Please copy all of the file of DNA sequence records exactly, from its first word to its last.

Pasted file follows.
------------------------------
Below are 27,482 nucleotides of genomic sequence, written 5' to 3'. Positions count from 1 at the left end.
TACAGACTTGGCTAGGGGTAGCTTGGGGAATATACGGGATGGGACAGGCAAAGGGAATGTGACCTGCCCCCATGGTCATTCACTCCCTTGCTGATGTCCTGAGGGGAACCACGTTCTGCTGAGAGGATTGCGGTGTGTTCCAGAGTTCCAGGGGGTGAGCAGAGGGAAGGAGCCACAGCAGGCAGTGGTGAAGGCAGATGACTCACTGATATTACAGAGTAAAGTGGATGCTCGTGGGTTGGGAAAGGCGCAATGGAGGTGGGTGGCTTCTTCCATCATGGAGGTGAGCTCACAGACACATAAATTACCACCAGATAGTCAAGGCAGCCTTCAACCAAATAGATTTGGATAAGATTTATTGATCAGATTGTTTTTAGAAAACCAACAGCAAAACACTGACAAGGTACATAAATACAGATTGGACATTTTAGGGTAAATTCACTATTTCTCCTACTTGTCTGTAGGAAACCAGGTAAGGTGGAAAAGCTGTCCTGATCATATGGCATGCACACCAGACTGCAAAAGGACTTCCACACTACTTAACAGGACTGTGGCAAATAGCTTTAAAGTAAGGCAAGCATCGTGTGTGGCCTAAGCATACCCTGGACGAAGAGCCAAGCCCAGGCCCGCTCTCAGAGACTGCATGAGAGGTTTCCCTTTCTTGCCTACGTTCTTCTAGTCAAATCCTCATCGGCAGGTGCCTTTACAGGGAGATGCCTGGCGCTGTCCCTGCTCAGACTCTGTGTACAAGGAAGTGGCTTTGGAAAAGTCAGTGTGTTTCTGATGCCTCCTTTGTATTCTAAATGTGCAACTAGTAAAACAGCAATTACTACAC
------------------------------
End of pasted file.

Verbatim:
Below are 27,482 nucleotides of genomic sequence, written 5' to 3'. Positions count from 1 at the left end.
TACAGACTTGGCTAGGGGTAGCTTGGGGAATATACGGGATGGGACAGGCAAAGGGAATGTGACCTGCCCCCATGGTCATTCACTCCCTTGCTGATGTCCTGAGGGGAACCACGTTCTGCTGAGAGGATTGCGGTGTGTTCCAGAGTTCCAGGGGGTGAGCAGAGGGAAGGAGCCACAGCAGGCAGTGGTGAAGGCAGATGACTCACTGATATTACAGAGTAAAGTGGATGCTCGTGGGTTGGGAAAGGCGCAATGGAGGTGGGTGGCTTCTTCCATCATGGAGGTGAGCTCACAGACACATAAATTACCACCAGATAGTCAAGGCAGCCTTCAACCAAATAGATTTGGATAAGATTTATTGATCAGATTGTTTTTAGAAAACCAACAGCAAAACACTGACAAGGTACATAAATACAGATTGGACATTTTAGGGTAAATTCACTATTTCTCCTACTTGTCTGTAGGAAACCAGGTAAGGTGGAAAAGCTGTCCTGATCATATGGCATGCACACCAGACTGCAAAAGGACTTCCACACTACTTAACAGGACTGTGGCAAATAGCTTTAAAGTAAGGCAAGCATCGTGTGTGGCCTAAGCATACCCTGGACGAAGAGCCAAGCCCAGGCCCGCTCTCAGAGACTGCATGAGAGGTTTCCCTTTCTTGCCTACGTTCTTCTAGTCAAATCCTCATCGGCAGGTGCCTTTACAGGGAGATGCCTGGCGCTGTCCCTGCTCAGACTCTGTGTACAAGGAAGTGGCTTTGGAAAAGTCAGTGTGTTTCTGATGCCTCCTTTGTATTCTAAATGTGCAACTAGTAAAACAGCAATTACTACAC